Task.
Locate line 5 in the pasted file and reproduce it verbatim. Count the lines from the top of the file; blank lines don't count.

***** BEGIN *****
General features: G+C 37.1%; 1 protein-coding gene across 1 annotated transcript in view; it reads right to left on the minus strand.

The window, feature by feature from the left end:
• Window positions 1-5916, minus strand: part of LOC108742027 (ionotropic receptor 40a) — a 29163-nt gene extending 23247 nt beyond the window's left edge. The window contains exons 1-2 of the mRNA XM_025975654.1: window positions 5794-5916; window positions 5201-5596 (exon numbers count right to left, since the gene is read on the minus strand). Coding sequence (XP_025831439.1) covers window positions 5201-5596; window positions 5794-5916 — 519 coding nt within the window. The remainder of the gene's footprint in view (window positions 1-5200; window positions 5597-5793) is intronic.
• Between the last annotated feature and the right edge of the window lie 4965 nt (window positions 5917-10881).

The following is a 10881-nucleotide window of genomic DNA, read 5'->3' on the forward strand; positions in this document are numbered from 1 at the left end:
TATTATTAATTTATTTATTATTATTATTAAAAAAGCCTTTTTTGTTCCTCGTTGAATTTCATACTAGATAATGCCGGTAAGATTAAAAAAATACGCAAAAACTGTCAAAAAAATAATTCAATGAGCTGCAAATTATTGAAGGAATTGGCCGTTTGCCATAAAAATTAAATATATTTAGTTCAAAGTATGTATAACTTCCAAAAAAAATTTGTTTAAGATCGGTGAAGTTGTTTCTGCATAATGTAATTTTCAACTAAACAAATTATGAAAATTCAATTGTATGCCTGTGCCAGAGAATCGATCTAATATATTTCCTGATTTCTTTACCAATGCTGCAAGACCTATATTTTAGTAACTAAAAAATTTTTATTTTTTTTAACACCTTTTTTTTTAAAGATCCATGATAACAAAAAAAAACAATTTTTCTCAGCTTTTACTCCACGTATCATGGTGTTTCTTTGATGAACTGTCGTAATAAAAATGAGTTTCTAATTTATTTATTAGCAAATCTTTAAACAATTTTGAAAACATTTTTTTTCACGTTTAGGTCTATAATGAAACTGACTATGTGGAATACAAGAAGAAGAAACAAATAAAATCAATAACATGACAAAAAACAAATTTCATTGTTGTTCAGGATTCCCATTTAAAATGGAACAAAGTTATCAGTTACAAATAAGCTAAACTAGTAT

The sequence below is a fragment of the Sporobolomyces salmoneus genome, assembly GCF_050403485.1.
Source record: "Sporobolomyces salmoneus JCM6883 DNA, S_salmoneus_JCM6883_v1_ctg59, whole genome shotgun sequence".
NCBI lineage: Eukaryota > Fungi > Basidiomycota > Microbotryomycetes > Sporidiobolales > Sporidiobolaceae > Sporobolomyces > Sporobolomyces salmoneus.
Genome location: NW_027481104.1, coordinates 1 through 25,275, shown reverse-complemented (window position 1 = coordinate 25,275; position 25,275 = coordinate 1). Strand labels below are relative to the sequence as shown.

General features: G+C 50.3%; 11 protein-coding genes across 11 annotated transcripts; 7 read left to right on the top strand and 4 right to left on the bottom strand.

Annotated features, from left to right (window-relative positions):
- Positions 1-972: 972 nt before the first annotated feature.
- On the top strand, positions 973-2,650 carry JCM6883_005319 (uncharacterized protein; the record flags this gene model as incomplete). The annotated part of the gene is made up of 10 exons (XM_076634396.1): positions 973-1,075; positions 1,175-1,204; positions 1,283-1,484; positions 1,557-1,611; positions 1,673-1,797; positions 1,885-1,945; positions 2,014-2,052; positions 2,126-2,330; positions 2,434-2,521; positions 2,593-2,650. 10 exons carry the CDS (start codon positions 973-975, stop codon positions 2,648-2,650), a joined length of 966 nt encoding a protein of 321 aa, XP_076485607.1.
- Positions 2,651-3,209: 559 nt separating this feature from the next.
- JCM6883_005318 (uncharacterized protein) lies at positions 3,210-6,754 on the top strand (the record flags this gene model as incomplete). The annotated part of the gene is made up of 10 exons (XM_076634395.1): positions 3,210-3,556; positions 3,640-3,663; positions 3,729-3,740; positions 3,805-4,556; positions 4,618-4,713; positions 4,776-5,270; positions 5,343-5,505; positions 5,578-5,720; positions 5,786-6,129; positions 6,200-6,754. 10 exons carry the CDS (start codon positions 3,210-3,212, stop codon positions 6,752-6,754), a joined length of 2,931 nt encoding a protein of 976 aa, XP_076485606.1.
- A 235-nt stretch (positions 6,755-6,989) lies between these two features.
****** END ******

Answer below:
The following is a 10881-nucleotide window of genomic DNA, read 5'->3' on the forward strand; positions in this document are numbered from 1 at the left end: